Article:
Talking Sport: Skill and pace more important than size

Trevor Watson
Trevor Watson
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One of the most pleasing aspects of the past sporting week has been the rebirth of what could be called ‘the tinies’, players not built like old-fashioned wardrobes.

The highlight was, of course, Shaun Johnson’s performance for New Zealand as they held off Australia to win a marvellous Four Nations final.

Scrum-half Johnson is a lightweight but his footwork and imagination left Aussie defenders for dead.

Fair enough, he was behind a steamroller of a Kiwi pack but his performance was great to watch and reminiscent of such as Roger Millward, David Topliss, Brian Gabbitas - every team seemed to have at least one.

Scotland’s footie team have come up with a likely prospect in Ikechi Anya, son of a Nigerian father and Romanian mother, who tips the tape at 5ft 5in but is like an electric ferret.

Over the years, the Scots, more noted for their caber tossing and backside baring before battles, have produced more than their share of small but richly talented players, not least current manager Gordon Strachan.

After all Billy Bremner was no giant, and had some rare battles with England’s Alan Ball and Kevin Keegan, who were also scarcely extra large.

For their one-day series in Sri Lanka, England’s cricket selectors have recalled James Taylor, who stands, yes, 5ft 5in but his record for hitting sixes puts him in the top rank.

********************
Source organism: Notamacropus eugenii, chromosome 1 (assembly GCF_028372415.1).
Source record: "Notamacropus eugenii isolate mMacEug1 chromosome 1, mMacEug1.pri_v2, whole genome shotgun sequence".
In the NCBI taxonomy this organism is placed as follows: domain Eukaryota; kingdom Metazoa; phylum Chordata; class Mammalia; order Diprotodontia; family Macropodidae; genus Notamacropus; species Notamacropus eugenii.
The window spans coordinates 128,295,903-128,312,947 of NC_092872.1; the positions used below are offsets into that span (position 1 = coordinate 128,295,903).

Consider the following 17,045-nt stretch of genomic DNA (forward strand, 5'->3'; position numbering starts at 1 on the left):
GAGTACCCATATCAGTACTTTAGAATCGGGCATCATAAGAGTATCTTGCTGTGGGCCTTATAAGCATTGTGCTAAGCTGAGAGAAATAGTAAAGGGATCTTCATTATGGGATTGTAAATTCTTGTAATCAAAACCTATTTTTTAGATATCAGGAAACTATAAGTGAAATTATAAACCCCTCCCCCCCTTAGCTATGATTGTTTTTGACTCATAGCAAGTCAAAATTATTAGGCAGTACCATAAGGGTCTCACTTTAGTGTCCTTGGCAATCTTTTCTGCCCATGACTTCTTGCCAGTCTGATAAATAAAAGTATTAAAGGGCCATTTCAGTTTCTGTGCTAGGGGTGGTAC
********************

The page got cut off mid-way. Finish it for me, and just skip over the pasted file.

I hope he succeeds after unpleasant remarks about him by one Kevin Pietersen. As Taylor points out, the great Indian Sachin Tendulkar was also 5ft 5in and he could play a bit.

Both codes of rugby and to some extent football seem to prefer people built like broken lorry parts and this trend has taken something out of the games.

Wayne Rooney’s 100th appearance for England certainly rescued the international side. A tedious 3-1 win over an ordinary Slovenia team in the Euro qualifier was forgotten with all attention on the fact that Rooney’s goal from another penalty lifted England.

There was precious little mention that for an hour England were awful. These were our stars of the so-called best league in the world with the highest-paid players and top attendances, which shows you can kid most of the people all of the time.

England’s RU team were not so fortunate. Another poor performance in defeat by South Africa has brought words such as ‘crisis’ and ‘shambles’ and demands for change. They get a chance for redemption against Samoa on Saturday, although the visitors have threatened to strike in a dispute with their union over money.

The patience of another English crowd was shown when Roger Federer withdrew from his tennis final against Novak Djokovic because of a bad back with 18,000 present, paying up to £110 for a seat.

Fortunately Scot Andy Murray only lives in Surrey and generously agreed to take part for nowt in a friendly doubles with Tim Henman, Pat Cash and John McEnroe and there will be partial refunds. Happy days!